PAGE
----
This section will cover a demonstration of the proposed system. We will be using the Hungarian method for assignment. The process will be described below.
Hungarian method explained
 Create a square with the assignment option along the top of the matrix and student along the left side with the elements of each coordinate being the cost of making said assignment. This means that each column represents one possible dorm assignment option and each row represents one group that can possible be assigned to that room. The values associated with each column and row represents the cost of assigning row x group to column y dorm room.
 If the matrix is not square, create dummy rows (assignments) for students who will not be assigned.
 Find the smallest value in each row and subtract that value from every element in that row.
 Find the smallest value in each column and subtract that value from every element in that column.
 Draw the least amount of vertical and horizontal lines through the matrix so that each zero is crossed out. If the number of lines equals the number of rows, skip to step 9.
 Find the smallest element that is not crossed out and add that value to every value that is crossed out and add it twice if the value is crossed out twice.
 Find the smallest value in the matrix and subtract it from every value in the matrix.
 Go to step 5.
 Choose zeros so that each row and column only have one zero selected. These are the student assignments.
 Find the values for each element in the original matrix and add them together to find the assignment cost. Do not add the values for the dummy assignments
Assignment Cost
First, we must assign cost to each associated assignment. A student being assigned to their top preference will cost the least and their last preference will cost the most. The goal is to minimize the cost and thus maximize the top preferences assigned.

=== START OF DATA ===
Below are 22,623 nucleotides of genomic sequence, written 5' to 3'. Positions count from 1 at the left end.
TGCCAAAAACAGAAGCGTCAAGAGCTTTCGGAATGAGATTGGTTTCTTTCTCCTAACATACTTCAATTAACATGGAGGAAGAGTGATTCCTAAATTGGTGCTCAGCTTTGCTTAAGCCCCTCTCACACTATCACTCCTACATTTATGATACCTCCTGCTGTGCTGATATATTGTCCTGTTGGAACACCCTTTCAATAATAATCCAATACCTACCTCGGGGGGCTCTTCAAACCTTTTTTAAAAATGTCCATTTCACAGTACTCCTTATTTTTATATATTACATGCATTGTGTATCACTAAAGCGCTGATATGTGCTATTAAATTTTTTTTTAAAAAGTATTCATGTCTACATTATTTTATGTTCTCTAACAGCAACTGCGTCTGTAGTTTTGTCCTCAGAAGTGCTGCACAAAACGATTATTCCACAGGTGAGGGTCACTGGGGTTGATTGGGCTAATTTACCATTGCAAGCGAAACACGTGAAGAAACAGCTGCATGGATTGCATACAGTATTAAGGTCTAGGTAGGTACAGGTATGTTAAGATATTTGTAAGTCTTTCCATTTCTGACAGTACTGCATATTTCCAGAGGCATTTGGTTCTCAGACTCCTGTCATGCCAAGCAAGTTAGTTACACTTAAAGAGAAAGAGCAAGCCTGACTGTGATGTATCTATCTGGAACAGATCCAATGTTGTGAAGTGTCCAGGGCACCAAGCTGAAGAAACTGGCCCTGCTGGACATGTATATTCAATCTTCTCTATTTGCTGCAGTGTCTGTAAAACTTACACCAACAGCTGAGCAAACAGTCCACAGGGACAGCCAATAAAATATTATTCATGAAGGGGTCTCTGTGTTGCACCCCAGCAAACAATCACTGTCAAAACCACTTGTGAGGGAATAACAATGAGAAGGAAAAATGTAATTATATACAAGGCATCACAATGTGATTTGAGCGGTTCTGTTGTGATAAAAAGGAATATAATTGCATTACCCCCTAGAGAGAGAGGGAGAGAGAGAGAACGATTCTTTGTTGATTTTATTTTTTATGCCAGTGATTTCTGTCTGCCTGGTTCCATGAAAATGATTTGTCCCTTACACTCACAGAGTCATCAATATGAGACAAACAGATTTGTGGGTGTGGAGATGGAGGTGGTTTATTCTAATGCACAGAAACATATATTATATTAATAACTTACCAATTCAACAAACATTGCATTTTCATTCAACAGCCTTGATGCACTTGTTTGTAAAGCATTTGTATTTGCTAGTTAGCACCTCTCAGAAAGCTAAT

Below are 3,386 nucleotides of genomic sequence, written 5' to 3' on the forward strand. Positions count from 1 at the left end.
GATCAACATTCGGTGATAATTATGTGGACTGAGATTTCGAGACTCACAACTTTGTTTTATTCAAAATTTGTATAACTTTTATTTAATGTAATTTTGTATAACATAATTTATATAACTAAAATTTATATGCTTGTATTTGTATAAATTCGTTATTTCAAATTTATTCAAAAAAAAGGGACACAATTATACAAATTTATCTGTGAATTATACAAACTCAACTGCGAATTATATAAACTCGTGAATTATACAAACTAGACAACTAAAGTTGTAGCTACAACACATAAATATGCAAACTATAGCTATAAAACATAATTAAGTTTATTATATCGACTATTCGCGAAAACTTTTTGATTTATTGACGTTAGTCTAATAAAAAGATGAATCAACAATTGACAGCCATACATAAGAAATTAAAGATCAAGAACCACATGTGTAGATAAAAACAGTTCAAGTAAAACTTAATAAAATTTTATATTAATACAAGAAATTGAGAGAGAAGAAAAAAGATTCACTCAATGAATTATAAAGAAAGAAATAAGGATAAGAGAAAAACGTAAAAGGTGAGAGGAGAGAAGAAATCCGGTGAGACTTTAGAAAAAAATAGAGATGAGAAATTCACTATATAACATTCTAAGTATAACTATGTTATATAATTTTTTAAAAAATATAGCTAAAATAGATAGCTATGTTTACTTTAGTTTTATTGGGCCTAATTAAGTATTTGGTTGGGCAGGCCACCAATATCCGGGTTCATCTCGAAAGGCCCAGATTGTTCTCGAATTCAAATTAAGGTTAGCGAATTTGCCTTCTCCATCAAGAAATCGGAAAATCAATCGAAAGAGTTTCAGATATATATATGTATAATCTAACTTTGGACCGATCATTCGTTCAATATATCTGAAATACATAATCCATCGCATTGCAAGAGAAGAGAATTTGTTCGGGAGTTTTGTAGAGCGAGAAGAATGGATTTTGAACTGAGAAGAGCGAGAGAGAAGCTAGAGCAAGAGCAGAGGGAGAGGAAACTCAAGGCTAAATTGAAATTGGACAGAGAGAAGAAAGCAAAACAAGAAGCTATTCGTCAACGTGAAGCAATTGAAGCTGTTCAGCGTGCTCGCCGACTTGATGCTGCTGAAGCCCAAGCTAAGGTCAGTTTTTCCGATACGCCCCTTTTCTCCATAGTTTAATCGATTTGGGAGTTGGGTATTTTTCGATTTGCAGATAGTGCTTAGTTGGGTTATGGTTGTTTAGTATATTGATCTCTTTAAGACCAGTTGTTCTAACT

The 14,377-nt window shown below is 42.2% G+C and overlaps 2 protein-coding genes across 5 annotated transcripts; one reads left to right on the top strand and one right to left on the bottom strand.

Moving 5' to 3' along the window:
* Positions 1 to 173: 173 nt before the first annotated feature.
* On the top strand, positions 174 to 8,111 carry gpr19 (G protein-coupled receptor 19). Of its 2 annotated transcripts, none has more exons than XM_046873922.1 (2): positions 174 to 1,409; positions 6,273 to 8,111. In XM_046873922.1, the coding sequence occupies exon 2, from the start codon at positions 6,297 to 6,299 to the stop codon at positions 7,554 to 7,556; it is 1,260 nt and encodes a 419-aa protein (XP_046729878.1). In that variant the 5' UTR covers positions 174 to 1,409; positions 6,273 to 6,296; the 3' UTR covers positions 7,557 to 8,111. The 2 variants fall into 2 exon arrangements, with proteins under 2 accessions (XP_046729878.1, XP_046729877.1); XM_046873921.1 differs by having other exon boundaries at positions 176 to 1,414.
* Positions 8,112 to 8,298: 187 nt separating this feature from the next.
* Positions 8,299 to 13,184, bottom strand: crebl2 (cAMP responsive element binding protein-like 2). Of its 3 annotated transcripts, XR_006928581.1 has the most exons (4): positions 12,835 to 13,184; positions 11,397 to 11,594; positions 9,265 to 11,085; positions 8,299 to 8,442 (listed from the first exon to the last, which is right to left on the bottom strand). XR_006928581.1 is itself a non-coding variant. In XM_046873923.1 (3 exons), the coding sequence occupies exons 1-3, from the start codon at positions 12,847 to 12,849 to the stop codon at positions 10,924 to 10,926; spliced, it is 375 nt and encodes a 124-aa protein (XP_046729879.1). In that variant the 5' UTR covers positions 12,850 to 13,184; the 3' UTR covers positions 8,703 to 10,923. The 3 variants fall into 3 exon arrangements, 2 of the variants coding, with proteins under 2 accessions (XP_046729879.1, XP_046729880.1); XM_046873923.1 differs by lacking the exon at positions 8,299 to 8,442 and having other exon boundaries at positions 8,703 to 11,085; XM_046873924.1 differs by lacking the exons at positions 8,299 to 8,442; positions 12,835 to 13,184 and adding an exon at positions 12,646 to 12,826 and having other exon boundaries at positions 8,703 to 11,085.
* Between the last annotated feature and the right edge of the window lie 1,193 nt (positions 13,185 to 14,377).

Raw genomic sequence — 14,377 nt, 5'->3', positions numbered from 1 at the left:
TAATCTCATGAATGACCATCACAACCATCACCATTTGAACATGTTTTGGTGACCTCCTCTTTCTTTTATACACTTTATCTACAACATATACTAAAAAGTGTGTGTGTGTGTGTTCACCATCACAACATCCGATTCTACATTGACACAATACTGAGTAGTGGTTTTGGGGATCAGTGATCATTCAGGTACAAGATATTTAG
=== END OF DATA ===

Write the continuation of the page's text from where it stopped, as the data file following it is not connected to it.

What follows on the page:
Preference  Assignment Cost 
1^{st} Choice  + 1 
2^{nd} Choice  + 2 
3^{rd} Choice  + 3 
4^{th} Choice  + 4 
5^{th} Choice  + 5 
6^{th} Choice  + 6 
7^{th} Choice  + 7 
8^{th} choice  + 8 
9^{th} choice  + 9 
Sample Housing Data
For this implementation, we will focus on students who have a group of four. While there will be one housing round and deadline, each group size will go through the assignment process individually which allows us to focus on individual groups sizes. For the purposes of evaluation, we will simulate group four assignments with the following housing availability:
Group size
/Option 
4 
Modern
Double(s)

5 slots 
Modern
Single(s)

5 slots 
Traditional
Single(s)

5 slots 
Village Single(s)

5 slots 
Village East

5 slots 
U. Drive

5 slots 
Millbrook  5 slots 
This demonstrates 7 different options with 35 total slots available.
Sample Group Data
We now need to get sample housing preferences from groups. We chose to do 35 groups to make the numbers easy. Normally we would use the google survey to get group preferences but for the demonstration we generated random preferences using the RANDBETWEEN(1,7) function in excel.
Group  Modern Double  Modern Single  Trad. Singles  Village Singles  Village East  U. Drive  Millbrook 
1  1  2  4  5  3  7  5 
2  5  5  1  5  5  5  5 
3  3  6  2  7  6  6  1 
4  2  7  2  1  4  4  7 
5  5  7  4  4  3  4  5 
6  3  1  5  6  2  7  1 
7  4  6  2  2  5  3  4 
8  6  6  5  6  2  6  2 
9  1  5  5  1  4  4  7 
10  4  1  7  7  5  5  2 
11  7  6  5  2  7  5  2 
12  3  2  5  1  4  5  4 
13  6  4  1  5  7  5  4 
14  7  6  3  2  2  3  1 
15  6  5  3  7  5  1  5 
16  6  1  2  3  7  3  1 
17  1  3  7  6  2  5  3